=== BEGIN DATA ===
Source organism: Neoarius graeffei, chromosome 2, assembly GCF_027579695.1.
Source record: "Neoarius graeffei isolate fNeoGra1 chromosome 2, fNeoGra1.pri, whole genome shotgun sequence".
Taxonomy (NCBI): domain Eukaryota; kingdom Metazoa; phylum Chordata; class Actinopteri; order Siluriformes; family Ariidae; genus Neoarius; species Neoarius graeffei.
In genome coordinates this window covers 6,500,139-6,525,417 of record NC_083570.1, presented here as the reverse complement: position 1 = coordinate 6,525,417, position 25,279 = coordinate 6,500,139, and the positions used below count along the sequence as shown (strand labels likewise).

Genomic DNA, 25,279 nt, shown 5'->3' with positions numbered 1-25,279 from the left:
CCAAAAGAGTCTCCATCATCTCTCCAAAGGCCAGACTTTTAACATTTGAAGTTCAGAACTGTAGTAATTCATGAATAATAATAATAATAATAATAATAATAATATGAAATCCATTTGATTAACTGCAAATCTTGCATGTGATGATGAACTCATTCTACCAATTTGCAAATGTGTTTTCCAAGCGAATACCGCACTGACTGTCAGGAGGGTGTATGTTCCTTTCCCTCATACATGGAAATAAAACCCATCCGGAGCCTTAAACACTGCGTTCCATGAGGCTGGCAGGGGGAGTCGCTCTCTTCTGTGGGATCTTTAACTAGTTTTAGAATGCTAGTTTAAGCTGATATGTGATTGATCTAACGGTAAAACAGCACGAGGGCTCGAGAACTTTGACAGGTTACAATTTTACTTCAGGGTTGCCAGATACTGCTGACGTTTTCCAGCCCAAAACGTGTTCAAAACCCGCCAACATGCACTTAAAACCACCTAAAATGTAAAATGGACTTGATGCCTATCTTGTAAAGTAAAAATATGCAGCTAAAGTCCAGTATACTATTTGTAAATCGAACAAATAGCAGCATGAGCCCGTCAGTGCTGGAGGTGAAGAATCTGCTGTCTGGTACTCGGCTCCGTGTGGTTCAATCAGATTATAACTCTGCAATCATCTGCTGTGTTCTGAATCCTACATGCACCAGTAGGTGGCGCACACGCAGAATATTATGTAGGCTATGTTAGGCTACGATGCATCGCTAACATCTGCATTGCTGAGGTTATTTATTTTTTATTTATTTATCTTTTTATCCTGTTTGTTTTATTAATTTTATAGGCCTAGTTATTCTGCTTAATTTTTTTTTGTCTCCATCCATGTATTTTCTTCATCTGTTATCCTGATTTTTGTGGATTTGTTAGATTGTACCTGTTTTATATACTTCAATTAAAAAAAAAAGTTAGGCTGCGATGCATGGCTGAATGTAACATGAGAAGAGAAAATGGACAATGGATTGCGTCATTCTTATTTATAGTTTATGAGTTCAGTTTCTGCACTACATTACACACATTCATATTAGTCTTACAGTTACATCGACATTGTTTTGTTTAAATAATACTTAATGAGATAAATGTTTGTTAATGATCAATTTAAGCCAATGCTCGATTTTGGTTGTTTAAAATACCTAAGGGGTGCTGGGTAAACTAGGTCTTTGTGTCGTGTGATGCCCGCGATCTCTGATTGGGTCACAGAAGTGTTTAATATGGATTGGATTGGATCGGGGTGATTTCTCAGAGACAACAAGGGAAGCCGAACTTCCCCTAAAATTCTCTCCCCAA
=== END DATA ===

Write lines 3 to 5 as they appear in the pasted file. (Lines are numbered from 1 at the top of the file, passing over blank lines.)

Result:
Taxonomy (NCBI): domain Eukaryota; kingdom Metazoa; phylum Chordata; class Actinopteri; order Siluriformes; family Ariidae; genus Neoarius; species Neoarius graeffei.
In genome coordinates this window covers 6,500,139-6,525,417 of record NC_083570.1, presented here as the reverse complement: position 1 = coordinate 6,525,417, position 25,279 = coordinate 6,500,139, and the positions used below count along the sequence as shown (strand labels likewise).

Genomic DNA, 25,279 nt, shown 5'->3' with positions numbered 1-25,279 from the left: